Blue Star Art Space

By: Kendall Curlee

Type: General Entry

Published: November 1, 1994

Updated: April 16, 2019

The Blue Star Art Space, a nonprofit, noncollecting institution dedicated to exhibiting contemporary art, is in a 137,000-square-foot complex of old warehouses at 116 Blue Star, on the southern edge of downtown San Antonio. The Blue Star Art Space, characterized in national art publications as a "galvanizing force" for San Antonio's art community, was founded in 1986 by a group of artists and businessmen. The Blue Star project began in a climate unfriendly to contemporary art: three galleries devoted to modern art had just closed, leaving San Antonio artists no place to show their work. Artists Jeffrey Moore, Richard Thompson, Kent Rush, Richard Mogas, Adair Sutherland, and Lewis Tarver subsequently teamed up with a group of businessmen to establish an organization called Contemporary Art for San Antonio, which succeeded in raising $40,000. Developers Hap Veltman and Bernard Lifshutz donated the use of a 12,000-square-foot space in an empty warehouse complex they had bought for an arts community. The first Blue Star exhibition opened on July 1, 1986, featuring fifty-six works by twenty-seven local artists, both unknowns and established artists such as Richard Thompson, James Cobb, and John Tweddle. The exhibition drew over 3,500 visitors during the following month and has since become an annual event.

The first exhibition was followed by a number of such successful shows as Dead Days '86, organized to coincide with the November 1 Día de los Muertos celebration. Curated by University of Texas at San Antonio graduate student Maureen O'Malley, the exhibition featured over 200 works on the theme of death by Texas artists Sharon Kopriva, Earl Staley, Benito Huerta, and others, as well as New York artists Sue Coe, Alex Grey, and Robert Morris. Blue Star has also organized solo exhibitions and hosted shows planned by other alternative exhibition venues, such as Sculpture: The Spectrum organized by the Lawndale Art and Performance Center in Houston.

The Blue Star Art Space presents six exhibitions a year and is run by a board of thirty artists and art professionals. Blue Star was run by volunteers until November 1988, when director Jeffrey Moore and an assistant, Heather Edwards, were hired to coordinate programming, publicity, and fund-raising efforts. Blue Star has received funds from the National Endowment for the Arts, the Texas Commission on the Arts, the city of San Antonio, and numerous private foundations and donors. The Brown Foundation and and H-E-B make substantial annual contributions to Blue Star's operating budget, which was $200,000 in 1991. Lifshutz has continued to provide rent-free space for the center.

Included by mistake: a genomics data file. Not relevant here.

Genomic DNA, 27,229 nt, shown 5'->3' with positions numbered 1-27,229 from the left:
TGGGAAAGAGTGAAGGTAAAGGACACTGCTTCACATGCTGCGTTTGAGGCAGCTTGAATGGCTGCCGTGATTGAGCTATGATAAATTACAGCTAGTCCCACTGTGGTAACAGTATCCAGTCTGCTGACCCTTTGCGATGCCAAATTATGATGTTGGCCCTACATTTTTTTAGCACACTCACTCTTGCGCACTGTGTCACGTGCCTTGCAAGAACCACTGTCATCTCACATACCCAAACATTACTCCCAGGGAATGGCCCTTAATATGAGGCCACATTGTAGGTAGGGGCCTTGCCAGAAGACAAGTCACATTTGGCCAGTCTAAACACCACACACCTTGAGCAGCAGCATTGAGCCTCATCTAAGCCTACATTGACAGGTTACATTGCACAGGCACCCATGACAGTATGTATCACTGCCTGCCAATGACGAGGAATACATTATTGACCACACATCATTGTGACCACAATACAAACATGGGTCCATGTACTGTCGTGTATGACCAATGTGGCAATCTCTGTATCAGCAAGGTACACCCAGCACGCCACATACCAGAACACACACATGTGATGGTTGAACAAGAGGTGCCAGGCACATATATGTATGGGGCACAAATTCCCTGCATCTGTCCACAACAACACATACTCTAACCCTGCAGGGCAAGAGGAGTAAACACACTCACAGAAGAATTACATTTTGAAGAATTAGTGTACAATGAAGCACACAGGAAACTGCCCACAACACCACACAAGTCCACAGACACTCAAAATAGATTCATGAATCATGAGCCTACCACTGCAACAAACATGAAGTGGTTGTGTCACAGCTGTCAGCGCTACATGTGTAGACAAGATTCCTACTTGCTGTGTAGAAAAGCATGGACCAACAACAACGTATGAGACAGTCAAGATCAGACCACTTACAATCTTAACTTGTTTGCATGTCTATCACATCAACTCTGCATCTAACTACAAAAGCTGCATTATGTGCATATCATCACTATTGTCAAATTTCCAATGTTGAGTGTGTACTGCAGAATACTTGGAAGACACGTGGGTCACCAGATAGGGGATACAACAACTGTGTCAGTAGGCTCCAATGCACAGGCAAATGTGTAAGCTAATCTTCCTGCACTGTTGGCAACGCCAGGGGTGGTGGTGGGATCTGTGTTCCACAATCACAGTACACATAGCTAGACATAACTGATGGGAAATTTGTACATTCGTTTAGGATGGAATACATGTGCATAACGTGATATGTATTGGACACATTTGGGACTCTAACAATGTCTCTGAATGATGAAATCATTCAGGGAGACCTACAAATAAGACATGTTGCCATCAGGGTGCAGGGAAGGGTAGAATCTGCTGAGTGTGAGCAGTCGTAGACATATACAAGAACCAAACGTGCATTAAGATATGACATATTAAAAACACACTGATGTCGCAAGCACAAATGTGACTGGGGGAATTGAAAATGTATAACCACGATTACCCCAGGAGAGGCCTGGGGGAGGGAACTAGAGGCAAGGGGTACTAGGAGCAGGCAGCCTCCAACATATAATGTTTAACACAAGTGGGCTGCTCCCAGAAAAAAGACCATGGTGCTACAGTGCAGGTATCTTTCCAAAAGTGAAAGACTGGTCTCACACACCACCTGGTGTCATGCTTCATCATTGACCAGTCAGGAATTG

Within two years after Blue Star opened, a thriving arts community had developed in the warehouse complex, which housed over two dozen artists' studios and living quarters, a conservation center for works on paper, architects' offices, two theatrical companies, and a multimedia space called the Filmhaus. Two other galleries settled in the Blue Star project: Blue Collar Gallery, codirected by artists Holly Moe and Gary Schafter, featured work by young artists who work with challenging concepts and styles; and Locus Gallery, run by Ralph G. Mendez, exhibited work by contemporary artists from around the country. By 1991 the complex had entered into a period of transition. Renovations to add forty-six living and working units for artists forced the Filmhaus and both galleries to close and other groups to relocate.

The Blue Star complex has drawn a diverse group of artists, working in styles that range from Beth Eidelberg's traditional watercolors to Holly Moe's drawings, executed with cigarette and gunpowder burns on low-pile carpet. Artists closely involved with Blue Star Art Space include the sculptors Gail Kline, Stephen Daly, and Ken Little; painter James Cobb; and painter and printmaker Anita Valencia. Blue Star and its various satellites have prompted interaction between artists and art professionals from such institutions as the San Antonio Art Institute, the San Antonio Museum Association, the University of Texas at San Antonio, and the Southwest Crafts Center, thus fostering a more fertile environment for contemporary art in San Antonio.

Jamey Gambrell, "Texas: State of the Art," Art in America 75 (March 1987). Katherine Gregor, "Shaking Things Up," ARTnews, January 1988. New York Times, December 20, 1987.

  • Visual Arts
  • Education
  • Museums, Libraries, and Archives
  • Museums
Time Periods:
  • Texas Post World War II

The following, adapted from the Chicago Manual of Style, 15th edition, is the preferred citation for this entry.

Kendall Curlee, “Blue Star Art Space,” Handbook of Texas Online, accessed May 29, 2022,

Published by the Texas State Historical Association.

November 1, 1994
April 16, 2019